BY NATASHA BARSOTTI —
Hundreds of protesters, shouting "Free Pussy Riot," gathered outside a Moscow court where judge Marina Syrova handed down a guilty verdict to three members of the punk band — Nadezhda Tolokonnikova, 23, Maria Alyokhina, 24, and Yekaterina Samutsevich, 29 — The New York Times
The three were found guilty of hooliganism motivated by religious hatred after their performance of an anti-Putin song in a Russian Orthodox Cathedral in February. The song, which called on the Virgin Mary to oust Russian President Vladimir Putin, would later become part of a music video that shows security guards trying to stop the performance.
Today, the judge sentenced the three to two-year jail terms, apparently the minimum sentence for such an offence, but which human rights observers condemned as harsh.
"The women have been in jail since March and a chorus of supporters, including some of the music world’s biggest stars, like Sting, Madonna and Paul McCartney, has demanded their immediate release. Rallies in support of the women were held in dozens of cities around the world on Friday," The New York Times says.
Outside the Moscow court, eyewitnesses have been tweeting about the various means people are employing to register their disgust over the verdict and sentencing and the arrests that have ensued. One Pussy Riot supporter was reportedly chased into the Turkish embassy.
In the wake of the sentencing, the defiant band released a new single, "Putin Lights Up the Fires."
Condemnation of the sentence followed swiftly, The Guardian reports.
UK Foreign Minister Alistair Burt issued the following statement: "I am deeply concerned by the sentencing of three members of the band Pussy Riot, which can only be considered a disproportionate response to an expression of political belief.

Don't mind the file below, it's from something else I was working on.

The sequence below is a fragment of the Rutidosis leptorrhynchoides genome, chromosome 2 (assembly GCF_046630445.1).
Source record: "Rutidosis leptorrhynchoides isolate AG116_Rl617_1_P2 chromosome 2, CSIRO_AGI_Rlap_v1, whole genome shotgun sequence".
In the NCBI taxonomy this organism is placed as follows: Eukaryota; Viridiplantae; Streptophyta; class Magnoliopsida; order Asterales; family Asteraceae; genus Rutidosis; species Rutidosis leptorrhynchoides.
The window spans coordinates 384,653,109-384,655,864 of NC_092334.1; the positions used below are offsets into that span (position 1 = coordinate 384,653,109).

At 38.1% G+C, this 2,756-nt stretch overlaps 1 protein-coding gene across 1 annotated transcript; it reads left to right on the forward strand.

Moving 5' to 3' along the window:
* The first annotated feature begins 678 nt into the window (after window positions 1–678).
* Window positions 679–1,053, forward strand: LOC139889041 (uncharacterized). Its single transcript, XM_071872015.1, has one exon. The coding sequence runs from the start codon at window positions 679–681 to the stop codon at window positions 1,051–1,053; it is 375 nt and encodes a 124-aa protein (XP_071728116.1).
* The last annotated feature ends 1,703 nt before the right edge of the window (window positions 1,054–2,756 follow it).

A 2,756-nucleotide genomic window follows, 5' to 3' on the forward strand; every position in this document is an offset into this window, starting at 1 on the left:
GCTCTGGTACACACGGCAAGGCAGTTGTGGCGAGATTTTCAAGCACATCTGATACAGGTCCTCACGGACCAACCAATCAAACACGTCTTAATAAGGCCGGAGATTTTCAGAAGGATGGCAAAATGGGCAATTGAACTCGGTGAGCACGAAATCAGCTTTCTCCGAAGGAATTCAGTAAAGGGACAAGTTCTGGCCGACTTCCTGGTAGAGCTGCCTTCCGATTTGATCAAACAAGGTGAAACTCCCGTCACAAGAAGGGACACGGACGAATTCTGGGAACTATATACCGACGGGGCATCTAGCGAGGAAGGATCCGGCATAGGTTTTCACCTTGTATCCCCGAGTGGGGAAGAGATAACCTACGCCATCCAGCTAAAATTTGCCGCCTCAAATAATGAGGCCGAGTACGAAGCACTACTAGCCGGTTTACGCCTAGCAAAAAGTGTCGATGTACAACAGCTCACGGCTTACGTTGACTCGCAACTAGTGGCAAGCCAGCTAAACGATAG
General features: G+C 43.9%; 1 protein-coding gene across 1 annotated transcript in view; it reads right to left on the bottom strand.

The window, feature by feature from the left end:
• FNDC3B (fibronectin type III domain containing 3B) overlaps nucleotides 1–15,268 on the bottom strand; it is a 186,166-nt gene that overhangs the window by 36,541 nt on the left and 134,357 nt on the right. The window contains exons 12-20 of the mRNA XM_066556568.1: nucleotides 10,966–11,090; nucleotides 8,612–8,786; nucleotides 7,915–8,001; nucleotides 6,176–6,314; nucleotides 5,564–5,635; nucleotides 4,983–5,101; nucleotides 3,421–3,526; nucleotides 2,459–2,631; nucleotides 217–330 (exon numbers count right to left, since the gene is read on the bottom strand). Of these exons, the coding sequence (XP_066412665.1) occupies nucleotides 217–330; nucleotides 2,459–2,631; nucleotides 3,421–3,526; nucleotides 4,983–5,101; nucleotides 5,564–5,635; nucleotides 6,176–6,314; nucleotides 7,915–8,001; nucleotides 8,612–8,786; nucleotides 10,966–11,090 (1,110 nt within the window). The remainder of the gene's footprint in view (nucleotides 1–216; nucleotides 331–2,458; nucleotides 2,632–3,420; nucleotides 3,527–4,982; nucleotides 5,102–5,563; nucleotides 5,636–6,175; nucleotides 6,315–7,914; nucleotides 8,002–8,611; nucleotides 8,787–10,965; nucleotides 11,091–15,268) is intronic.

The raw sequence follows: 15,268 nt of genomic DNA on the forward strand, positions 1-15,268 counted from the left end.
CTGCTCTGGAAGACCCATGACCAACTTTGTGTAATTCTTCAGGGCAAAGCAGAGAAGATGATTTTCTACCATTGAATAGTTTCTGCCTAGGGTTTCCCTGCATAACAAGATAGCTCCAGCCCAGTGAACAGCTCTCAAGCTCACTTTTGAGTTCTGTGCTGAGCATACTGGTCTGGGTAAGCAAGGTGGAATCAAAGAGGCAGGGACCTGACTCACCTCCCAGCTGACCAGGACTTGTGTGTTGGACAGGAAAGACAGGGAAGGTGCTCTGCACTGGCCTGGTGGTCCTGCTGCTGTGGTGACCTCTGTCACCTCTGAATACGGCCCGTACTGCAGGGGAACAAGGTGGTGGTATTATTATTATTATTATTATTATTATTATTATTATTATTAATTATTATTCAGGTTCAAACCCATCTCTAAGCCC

"Reports about conditions of the detention of the women, and the conduct of the trial, are also concerning.
"The Government is committed to a relationship with Russia in which we can discuss differences frankly and constructively. We have repeatedly called on the Russian authorities to protect human rights, including the right to freedom of expression, and apply the rule of law in a non-discriminatory and proportionate way.
"Today's verdict calls into question Russia's commitment to protect these fundamental rights and freedoms," Burt concludes.
Amnesty International also deemed the sentence a "bitter blow for freedom of expression," adding that “the Russian authorities will stop at no end to suppress dissent and stifle civil society.”
Human Rights Watch, through its Europe and Central Asia director, Hugh Williamson, said, "the charges and verdict against the Pussy Riot band members distort both the facts and the law . . . These women should never have been charged with a hate crime and should be released immediately."
Check out Yekaterina Samutsevich's closing statement at the trial.
Fellow band member Nadezhda Tolokonnikova also made a closing statement:
“To my deepest regret, this mock trial is close to the standards of the Stalinist troikas. Who is to blame for the performance at the Cathedral of Christ the Saviour and for our being put on trial after the concert? The authoritarian political system is to blame. What Pussy Riot does is oppositional art or politics.
“In any event, it is a form of civil action in circumstances where basic human rights, civil and political freedoms are suppressed.”